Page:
Addictive (Diamondback MC Second Generation #3) Read Online Tory Baker

Categories Genre: Alpha Male, Biker, Insta-Love, Mafia, MC, Romance Tags Authors: Series: Diamondback MC Second Generation Series by Tory Baker
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Total pages in book: 29
Estimated words: 27130 (not accurate)
Estimated Reading Time in minutes: 136(@200wpm)___ 109(@250wpm)___ 90(@300wpm)
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Read Online Books/Novels:

Addictive (Diamondback MC Second Generation #3)

Author/Writer of Book/Novel:

Tory Baker

Language:
English
Book Information:

I never thought one moment in time could change my life, yet it did.
I’m the girl that left the club life, not because I didn’t love my family, I did, now more so than ever. It was just that a different life called to me. I was ready to spread my wings and fly, so that’s what I did. Until one day my world came crashing down, everything changed: my past, my present, and my future.
I met Massimo in one of my weakest hours. His nephew needed comfort just as much as I did. Little did I know that the man I was slowly falling for, letting my shield down for, was also someone who put a family member at risk. Not only my world, but my family’s world comes crumbling down around us.
Massimo has other plans though and he won’t give Henley up that easily.
Books in Series:

Diamondback MC Second Generation Series by Tory Baker

Books by Author:

Tory Baker



You have to know the past to understand the present.

- Carl Sagan

PROLOGUE

HENLEY

SIX MONTHS EARLIER

“Mom, Mom, Mom!” I’m sitting up in an attempt to get out of my bed, having just been sent home from the hospital the day before. Truth be told, I didn’t even ask for my parents to come, or my brother for that matter. They all have shit going on in their own world. But they weren’t having any of that. I spoke to the doctor about my ongoing fatigue, the bloating that never stopped, my appetite changing, and the pain—God, did the pain about kill me, doubling me over at some points. Thankfully, my doctor listened to me, and the receptionist getting me an appointment the same day I called helped tremendously, too. It felt like it all happened at warp speed—the pelvic exam, pap smear, blood work, and then the dreaded call that I needed a PET scan. As much as I wanted to be strong and do this all on my own, there was no way I could have. My parents came up shortly after the appointment with my gynecologist. The doctor had the results lined up, so after they few into a busy New York airport, stayed with me in my small apartment, we woke up the next day and got the news. When the doctor said total hysterectomy, stage-two cancer, not one ovary but both and my fallopian tubes, it was a double-edged sword all at once. I fell apart. So did Mom. Those fairy tale dreams I had as a child went up in smoke. My dad, he was a pillar of grace, holding my mother while she cried with one arm wrapped around her, the other holding my hand with his. I didn’t cry, though; nope, I just sat there silent as a stone. The doctor told me surgery had to happen right away—the sooner the better—and when she went on to talk about chemotherapy, I interrupted her asking if it was feasible to work with doctors in Texas. The writing was on the wall. I’d need my family surrounding me, and as much as life was kicking me in the teeth, I had to think of others, too. We got the news ten days ago. Three days later, I was in a surgery that was supposed to take a few hours but ended up taking longer because as if things couldn’t go worse, they did. My spleen, of all things, ended up rupturing while I was on the operating table. It’s also why I had to stay in the hospital longer than expected and was only released yesterday.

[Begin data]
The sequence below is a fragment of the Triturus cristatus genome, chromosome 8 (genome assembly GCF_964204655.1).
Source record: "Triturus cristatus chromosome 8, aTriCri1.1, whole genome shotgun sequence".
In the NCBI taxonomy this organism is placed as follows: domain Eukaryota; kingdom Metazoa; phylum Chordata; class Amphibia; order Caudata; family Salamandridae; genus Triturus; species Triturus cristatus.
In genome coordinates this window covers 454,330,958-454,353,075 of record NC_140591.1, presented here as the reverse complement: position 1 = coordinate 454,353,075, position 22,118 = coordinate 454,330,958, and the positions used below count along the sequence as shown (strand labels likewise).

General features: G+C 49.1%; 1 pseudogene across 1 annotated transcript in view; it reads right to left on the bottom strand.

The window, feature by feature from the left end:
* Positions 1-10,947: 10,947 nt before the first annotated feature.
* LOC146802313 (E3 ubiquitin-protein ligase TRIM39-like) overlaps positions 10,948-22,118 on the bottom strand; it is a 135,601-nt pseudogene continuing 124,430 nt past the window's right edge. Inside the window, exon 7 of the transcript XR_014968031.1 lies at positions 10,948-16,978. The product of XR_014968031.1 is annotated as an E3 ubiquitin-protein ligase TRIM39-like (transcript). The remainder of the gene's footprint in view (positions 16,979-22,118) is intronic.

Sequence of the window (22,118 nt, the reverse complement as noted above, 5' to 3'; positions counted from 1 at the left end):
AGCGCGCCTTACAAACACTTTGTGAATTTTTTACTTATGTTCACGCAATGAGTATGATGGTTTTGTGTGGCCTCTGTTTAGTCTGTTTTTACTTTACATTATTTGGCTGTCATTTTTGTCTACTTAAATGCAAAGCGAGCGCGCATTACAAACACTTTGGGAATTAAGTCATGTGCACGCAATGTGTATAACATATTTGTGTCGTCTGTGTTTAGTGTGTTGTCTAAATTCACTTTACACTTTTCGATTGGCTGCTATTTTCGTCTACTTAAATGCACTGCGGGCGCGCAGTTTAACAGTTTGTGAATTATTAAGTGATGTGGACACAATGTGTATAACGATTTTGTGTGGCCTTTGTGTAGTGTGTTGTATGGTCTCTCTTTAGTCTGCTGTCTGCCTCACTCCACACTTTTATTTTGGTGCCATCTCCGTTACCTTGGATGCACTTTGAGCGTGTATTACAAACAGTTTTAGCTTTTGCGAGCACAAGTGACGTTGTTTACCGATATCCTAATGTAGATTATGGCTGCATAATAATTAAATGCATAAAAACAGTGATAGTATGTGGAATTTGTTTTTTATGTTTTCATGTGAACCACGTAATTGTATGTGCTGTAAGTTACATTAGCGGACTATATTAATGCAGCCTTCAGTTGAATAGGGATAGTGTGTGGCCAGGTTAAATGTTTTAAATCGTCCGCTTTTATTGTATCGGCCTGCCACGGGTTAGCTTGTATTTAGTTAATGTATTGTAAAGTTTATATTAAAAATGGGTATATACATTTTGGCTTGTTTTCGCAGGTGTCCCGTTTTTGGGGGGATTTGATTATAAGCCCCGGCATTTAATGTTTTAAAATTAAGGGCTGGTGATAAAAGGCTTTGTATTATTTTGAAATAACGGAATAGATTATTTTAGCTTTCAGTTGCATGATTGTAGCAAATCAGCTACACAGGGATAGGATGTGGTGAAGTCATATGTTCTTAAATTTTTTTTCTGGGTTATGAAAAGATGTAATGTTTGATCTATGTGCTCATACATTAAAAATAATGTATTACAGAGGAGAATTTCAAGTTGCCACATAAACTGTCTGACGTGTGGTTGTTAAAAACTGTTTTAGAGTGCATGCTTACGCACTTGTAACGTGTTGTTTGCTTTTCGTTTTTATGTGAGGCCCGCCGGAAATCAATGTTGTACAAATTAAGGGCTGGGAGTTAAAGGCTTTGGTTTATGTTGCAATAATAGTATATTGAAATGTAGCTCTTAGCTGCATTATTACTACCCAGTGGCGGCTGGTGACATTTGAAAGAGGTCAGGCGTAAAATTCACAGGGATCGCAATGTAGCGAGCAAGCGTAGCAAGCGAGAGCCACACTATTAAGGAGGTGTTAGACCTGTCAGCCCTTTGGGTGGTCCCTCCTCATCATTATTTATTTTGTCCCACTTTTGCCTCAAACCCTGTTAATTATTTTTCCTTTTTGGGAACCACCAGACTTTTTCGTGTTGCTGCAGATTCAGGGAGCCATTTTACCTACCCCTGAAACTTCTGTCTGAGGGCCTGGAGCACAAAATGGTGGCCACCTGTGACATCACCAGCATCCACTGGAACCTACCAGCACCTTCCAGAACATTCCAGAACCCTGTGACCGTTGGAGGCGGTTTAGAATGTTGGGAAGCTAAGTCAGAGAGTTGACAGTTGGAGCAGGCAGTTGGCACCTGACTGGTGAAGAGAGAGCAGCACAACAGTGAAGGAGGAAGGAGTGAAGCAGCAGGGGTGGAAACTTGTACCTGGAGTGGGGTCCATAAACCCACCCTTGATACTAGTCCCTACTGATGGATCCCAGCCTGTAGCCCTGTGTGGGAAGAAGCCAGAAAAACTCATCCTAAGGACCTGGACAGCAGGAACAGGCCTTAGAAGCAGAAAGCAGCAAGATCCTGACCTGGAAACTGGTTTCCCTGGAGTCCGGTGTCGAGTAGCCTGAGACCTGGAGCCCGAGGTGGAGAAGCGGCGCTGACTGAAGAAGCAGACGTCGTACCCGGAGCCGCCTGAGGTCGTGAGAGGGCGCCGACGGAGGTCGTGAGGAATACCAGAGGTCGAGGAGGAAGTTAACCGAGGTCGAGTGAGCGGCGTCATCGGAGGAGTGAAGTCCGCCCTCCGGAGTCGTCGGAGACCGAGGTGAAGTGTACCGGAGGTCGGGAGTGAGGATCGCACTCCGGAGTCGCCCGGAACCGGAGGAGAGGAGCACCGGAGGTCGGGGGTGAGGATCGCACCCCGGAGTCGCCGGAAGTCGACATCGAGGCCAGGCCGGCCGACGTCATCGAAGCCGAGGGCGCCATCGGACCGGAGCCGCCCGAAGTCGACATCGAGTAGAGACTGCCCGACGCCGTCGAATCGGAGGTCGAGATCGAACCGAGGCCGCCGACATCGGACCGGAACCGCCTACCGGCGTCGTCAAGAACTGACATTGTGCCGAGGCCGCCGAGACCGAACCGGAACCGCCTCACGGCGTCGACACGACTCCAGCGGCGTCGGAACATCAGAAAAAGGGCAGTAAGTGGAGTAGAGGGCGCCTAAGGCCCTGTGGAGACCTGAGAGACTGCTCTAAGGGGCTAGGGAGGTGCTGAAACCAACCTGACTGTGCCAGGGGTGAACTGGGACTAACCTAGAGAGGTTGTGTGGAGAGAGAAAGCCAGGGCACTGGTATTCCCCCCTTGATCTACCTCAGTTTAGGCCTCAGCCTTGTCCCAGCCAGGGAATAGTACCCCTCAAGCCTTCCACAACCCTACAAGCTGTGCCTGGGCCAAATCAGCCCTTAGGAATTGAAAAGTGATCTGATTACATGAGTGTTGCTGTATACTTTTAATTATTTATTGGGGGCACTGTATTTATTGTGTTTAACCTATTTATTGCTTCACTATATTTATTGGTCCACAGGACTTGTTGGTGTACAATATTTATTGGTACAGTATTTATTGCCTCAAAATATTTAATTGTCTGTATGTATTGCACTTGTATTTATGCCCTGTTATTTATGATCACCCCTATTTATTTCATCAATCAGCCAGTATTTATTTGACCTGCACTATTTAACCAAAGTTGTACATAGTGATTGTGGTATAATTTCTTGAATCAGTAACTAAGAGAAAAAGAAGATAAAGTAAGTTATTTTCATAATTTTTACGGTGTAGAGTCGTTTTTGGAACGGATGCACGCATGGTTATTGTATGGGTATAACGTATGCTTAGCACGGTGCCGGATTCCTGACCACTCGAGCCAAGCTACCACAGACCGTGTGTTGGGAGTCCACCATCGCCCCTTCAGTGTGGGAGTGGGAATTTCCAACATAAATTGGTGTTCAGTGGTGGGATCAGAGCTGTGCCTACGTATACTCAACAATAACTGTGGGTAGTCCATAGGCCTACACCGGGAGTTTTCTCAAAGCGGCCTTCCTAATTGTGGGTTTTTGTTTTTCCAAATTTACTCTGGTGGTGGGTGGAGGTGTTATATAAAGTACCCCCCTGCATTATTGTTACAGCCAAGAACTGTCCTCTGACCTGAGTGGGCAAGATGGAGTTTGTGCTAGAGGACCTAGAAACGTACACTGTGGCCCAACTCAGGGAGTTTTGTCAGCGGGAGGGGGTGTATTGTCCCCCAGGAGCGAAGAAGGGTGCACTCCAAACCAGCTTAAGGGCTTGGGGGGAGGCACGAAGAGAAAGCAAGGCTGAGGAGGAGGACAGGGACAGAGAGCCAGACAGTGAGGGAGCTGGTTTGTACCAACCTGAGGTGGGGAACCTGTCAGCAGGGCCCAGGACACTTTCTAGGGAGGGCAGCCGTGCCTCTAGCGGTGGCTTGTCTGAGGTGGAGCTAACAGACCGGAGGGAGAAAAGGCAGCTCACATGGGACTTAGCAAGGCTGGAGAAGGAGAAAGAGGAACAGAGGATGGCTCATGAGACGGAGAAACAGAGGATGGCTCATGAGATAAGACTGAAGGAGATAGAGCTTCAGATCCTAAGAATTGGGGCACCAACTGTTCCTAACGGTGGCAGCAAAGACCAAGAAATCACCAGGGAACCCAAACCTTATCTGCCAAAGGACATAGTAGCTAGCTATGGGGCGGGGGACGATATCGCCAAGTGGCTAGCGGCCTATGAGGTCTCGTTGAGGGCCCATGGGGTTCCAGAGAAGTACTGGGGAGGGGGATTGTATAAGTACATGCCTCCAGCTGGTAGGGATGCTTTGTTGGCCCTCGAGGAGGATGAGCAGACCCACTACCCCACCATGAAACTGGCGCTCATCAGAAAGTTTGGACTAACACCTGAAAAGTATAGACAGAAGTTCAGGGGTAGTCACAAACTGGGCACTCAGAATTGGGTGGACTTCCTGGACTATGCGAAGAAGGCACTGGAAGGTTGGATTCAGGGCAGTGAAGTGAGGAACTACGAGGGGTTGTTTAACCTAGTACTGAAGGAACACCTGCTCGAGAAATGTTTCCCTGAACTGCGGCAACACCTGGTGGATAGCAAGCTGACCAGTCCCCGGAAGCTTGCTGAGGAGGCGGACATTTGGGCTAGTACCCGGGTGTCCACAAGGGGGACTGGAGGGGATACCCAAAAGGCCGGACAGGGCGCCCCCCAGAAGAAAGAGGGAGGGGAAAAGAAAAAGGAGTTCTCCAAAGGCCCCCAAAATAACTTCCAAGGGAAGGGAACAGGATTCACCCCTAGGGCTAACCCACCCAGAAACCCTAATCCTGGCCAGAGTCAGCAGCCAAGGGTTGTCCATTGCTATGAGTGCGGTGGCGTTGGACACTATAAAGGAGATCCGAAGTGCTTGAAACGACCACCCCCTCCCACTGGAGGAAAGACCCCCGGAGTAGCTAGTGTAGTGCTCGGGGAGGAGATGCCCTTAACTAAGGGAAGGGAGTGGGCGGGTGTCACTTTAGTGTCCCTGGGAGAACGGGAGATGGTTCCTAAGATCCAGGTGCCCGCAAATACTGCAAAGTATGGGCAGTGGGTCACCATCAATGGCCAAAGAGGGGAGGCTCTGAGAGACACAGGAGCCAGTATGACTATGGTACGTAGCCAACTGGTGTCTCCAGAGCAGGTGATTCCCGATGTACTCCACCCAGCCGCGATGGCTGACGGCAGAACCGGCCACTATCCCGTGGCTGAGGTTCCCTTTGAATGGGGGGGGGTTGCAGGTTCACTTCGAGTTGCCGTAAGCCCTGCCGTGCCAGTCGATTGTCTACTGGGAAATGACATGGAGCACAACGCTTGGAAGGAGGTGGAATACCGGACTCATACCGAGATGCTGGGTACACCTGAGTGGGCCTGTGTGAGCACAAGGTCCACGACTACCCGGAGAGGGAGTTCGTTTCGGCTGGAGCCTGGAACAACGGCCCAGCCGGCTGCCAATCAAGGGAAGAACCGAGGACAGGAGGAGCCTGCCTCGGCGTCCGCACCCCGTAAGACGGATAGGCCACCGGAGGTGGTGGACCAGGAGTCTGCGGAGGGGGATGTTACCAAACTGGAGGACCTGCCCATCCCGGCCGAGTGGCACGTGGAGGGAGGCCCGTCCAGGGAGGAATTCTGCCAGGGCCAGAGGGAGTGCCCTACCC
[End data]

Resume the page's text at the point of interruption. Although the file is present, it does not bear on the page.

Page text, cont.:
“Henley Marie, don’t you even think about getting out of that bed, or I’ll get your father and brother in here.” I get that she’s worried about me. Hell, I’m worried about myself. The pain pills the hospital sent me home with are making sure that I can’t help with what they’re doing, packing up what’s been my life for the past few years. The corporate world didn’t chew me up and spit me out; nope, that would be my female reproductive system that’s doing that all on its own.

“I’m not, but can you please not go through that drawer? I’ll pack that one and let you do the rest.” Jesus, not like I’ll actually box it up. More than likely, it’ll go in the trash along with my dreams of staying in New York, getting married, and having a few children. I should count my blessings, I know that, but right now, I’m not in that place. I’m not really sure I ever will be.

“Oh, oh, oh!” Mom finally understands what I’m saying. “Well, yeah, I guess that makes sense. I’ll just leave that one for you. I think the guys are almost done loading everything up into the U-Haul, then they’ll take off.”

“I hate that you guys are doing everything, while I can barely wipe my own ass.” I’m moving, just slowly. Showering has been a bitch, especially when I want to wash my hair. Though I guess I should enjoy having the same-colored locks as my mom for the time being, I’ve already been warned that the aggressive chemotherapy I’ll be undergoing will have hair loss as the major side effect. Even though they got the tumors out with surgery, that doesn’t mean they got all the cancer cells, too.

“Honey, you know they don’t mind. The club will help them offload it when they make it to Texas. It’s not like you have a whole lot here anyways. Before you know it, you’ll be back on your feet, and as much as I hate to admit this, if you want to move back here after you’re healed, we’ll make it work, okay?” I swear that Jackson and I hit the parent jackpot. Even if Dad isn’t my biological father, he’s the only father I’ve ever known and loved.


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